The potential of the southward route has attracted investments from other countries. For example, Singapore shipping company Pacific International Lines is now building an integrated logistics park in Nanning, with a total investment of 10 billion yuan.
Jiang said the logistics park, which was inaugurated in September 2017, will play a key role in building connectivity between China and Singapore.
Another company, Emirates Shipping Line, has also launched a new long-distance shipping service, connecting Guangxi to Singapore, Indonesia and Dubai.
Apart from linking western China to Southeast Asia, the southward route is also important in serving as a bridge between the Silk Road Economic Belt and the 21st Century Maritime Silk Road under the framework of the Belt and Road Initiative, said He Xiaolong, executive deputy director and senior engineer of Tieshan Port Industrial Zone Management Committee.
Located in Beihai, Tieshan Port is one of four ports under Beibu Gulf Port, together with Beihai, Qinzhou and Fangchenggang. It is a connecting point for more than 240 maritime trade routes, including 26 to foreign countries, making it an important hub for Southeast Asia.
The Belt and Road Initiative, proposed by Chinese President Xi Jinping in 2013, aims to improve trade and connectivity along the ancient Silk Road routes.
“The aim is to involve as many ASEAN countries as possible to build this international passage together, since the southward route serves as a transit point between land transportation and sea transportation,” said He, adding that the total handling capacity of the Beibu Gulf reached 138 million tons in 2016. The total capacity for 2017 is expected to exceed 150 million tons.
Jiang Liansheng, director-general of the department of commerce in South China’s Guangxi Zhuang autonomous region.
As part of the Belt and Road Initiative, the southward route is an essential platform to build the community of shared future between China and ASEAN, said Jiang.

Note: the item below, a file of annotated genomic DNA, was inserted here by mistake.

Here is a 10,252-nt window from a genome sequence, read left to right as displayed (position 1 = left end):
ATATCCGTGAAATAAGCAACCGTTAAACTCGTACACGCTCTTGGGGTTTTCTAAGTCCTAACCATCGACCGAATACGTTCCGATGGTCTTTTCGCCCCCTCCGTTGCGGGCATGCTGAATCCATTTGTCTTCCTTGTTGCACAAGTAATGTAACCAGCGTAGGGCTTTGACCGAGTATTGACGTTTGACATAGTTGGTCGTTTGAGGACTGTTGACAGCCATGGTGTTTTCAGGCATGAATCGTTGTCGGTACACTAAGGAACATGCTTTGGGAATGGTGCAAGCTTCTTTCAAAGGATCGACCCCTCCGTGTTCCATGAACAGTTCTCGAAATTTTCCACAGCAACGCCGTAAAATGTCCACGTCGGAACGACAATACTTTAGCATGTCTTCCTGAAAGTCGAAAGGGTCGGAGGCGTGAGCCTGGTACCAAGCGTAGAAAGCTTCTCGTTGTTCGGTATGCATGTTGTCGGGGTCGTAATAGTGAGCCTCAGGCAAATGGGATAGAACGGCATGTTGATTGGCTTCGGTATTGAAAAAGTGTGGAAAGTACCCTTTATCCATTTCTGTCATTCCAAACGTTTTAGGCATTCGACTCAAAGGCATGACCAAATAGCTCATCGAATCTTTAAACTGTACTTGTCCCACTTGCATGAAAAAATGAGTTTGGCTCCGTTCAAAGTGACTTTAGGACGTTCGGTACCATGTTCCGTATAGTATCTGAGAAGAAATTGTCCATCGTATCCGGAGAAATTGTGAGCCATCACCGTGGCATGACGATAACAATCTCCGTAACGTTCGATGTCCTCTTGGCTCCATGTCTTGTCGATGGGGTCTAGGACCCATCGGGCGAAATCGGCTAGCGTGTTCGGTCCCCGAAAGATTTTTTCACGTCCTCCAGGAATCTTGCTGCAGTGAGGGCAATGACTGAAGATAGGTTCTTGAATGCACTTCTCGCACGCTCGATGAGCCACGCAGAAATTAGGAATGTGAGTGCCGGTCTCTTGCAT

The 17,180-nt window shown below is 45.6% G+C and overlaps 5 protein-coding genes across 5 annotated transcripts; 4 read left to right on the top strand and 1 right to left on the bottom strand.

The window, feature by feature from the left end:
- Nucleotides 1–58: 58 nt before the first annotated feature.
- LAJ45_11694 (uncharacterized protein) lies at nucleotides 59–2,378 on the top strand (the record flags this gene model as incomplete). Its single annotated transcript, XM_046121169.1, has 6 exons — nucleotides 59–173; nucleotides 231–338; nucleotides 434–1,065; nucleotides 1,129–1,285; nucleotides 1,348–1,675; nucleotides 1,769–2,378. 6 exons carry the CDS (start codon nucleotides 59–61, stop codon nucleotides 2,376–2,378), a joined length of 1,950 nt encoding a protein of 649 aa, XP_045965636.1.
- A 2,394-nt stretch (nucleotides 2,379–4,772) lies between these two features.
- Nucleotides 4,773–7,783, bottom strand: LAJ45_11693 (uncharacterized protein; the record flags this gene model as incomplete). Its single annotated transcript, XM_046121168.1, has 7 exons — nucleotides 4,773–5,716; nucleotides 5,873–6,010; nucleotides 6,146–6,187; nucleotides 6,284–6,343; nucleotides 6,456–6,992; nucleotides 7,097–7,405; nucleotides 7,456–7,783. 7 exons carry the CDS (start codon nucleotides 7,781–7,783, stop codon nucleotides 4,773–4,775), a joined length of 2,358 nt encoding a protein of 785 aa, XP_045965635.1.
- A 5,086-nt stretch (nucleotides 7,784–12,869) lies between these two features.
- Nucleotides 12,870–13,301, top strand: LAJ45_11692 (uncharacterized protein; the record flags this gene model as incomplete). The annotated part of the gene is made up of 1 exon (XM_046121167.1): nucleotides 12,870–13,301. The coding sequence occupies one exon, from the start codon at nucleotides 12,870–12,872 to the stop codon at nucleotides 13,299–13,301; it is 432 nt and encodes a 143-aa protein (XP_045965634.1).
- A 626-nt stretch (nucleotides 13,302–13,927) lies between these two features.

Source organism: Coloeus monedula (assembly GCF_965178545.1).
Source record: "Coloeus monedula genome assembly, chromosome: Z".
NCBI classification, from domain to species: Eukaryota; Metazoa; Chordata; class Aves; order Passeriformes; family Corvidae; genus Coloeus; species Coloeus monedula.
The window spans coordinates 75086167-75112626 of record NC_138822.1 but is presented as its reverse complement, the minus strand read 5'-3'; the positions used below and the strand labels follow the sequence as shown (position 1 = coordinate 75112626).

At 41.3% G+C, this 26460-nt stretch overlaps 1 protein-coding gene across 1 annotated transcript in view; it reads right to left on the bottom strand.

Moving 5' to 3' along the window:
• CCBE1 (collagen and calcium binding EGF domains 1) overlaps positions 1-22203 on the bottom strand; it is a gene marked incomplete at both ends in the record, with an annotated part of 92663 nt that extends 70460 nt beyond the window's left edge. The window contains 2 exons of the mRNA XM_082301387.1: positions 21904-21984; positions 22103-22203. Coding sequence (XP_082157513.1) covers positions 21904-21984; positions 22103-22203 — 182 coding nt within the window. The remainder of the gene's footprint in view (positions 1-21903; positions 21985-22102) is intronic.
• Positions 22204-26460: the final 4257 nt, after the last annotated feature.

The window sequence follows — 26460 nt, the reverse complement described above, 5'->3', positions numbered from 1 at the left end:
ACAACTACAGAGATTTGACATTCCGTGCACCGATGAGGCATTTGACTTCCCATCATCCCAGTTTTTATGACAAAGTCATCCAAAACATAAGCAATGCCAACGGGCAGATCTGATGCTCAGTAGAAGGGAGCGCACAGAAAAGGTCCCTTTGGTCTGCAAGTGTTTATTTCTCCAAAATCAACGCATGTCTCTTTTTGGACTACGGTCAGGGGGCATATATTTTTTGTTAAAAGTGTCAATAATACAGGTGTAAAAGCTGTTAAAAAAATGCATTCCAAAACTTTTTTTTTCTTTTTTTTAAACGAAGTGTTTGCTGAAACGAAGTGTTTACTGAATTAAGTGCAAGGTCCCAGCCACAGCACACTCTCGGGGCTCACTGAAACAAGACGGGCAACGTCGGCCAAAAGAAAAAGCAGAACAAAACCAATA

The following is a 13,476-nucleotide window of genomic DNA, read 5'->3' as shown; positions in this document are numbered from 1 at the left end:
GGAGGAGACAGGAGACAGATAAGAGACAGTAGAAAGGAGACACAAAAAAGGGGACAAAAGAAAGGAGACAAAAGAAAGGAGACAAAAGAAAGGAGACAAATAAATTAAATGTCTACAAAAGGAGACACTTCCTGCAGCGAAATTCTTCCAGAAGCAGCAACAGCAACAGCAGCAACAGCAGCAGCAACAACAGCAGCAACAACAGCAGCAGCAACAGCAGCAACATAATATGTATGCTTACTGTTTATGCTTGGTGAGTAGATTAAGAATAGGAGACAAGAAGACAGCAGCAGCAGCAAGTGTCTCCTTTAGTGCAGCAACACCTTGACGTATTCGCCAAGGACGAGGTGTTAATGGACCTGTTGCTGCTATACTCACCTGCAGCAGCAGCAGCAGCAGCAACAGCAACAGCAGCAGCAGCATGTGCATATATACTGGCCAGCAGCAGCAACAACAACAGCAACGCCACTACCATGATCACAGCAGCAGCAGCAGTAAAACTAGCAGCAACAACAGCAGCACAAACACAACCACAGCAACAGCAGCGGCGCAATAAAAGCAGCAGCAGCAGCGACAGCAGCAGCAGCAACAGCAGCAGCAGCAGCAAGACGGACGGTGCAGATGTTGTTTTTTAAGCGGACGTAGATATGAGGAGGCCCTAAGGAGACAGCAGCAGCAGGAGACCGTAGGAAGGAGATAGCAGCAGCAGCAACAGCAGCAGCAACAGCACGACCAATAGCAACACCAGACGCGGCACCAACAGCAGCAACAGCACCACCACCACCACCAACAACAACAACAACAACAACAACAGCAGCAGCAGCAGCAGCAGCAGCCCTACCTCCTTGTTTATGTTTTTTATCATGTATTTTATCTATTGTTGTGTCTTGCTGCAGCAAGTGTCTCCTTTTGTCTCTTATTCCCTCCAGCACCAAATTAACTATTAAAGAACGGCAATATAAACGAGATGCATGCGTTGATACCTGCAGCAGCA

Guangxi plays an important role in the Belt and Road Initiative, serving as the key node in boosting trade and connectivity between China and ASEAN. Its capital city, Nanning, has been the permanent host city of the annual event, China-ASEAN Expo, since 2004.
During a visit to Guangxi in April 2017, Xi urged the region to play a bigger role in the Belt and Road Initiative. According to Xinhua, he said the region should make full use of its geographical location and the potential of its coastlines, rivers and border areas to open up.
According to Jiang, the autonomous region has seen rapid growth in import and export trade. From January to November 2017, its total amount of import and export trade reached 345 billion yuan, up 26.7 percent from the same period the year before.
Jiang said around 80 percent of its trade and economic cooperation is with ASEAN countries, while Vietnam is Guangxi’s largest trading partner.
“Electronic products rank first both in import and export goods, which means that our industrial cooperation with ASEAN countries improved,” said Jiang, adding that Guangxi has been an important trading hub for international corporations like Samsung and Foxconn.
Guangxi companies are also making progress in spreading their wings outside of China. Apart from investments made by the Beibu Gulf International Port Group in Southeast Asian ports like Malaysia’s Kuantan Port and Brunei’s Muara Port, other companies like automobile manufacturer SGMW have extended their business to ASEAN countries as well.
In July 2017, SGMW opened its first overseas manufacturing facility in Indonesia with the aim of producing 150,000 cars per year.
Jiang hopes the close trading and business relationships will benefit people-to-people connectivity, which is important in forming mutual understanding.
“Not just import and export, I hope other industries like services, education and training can also take advantage of the southward route,” he said.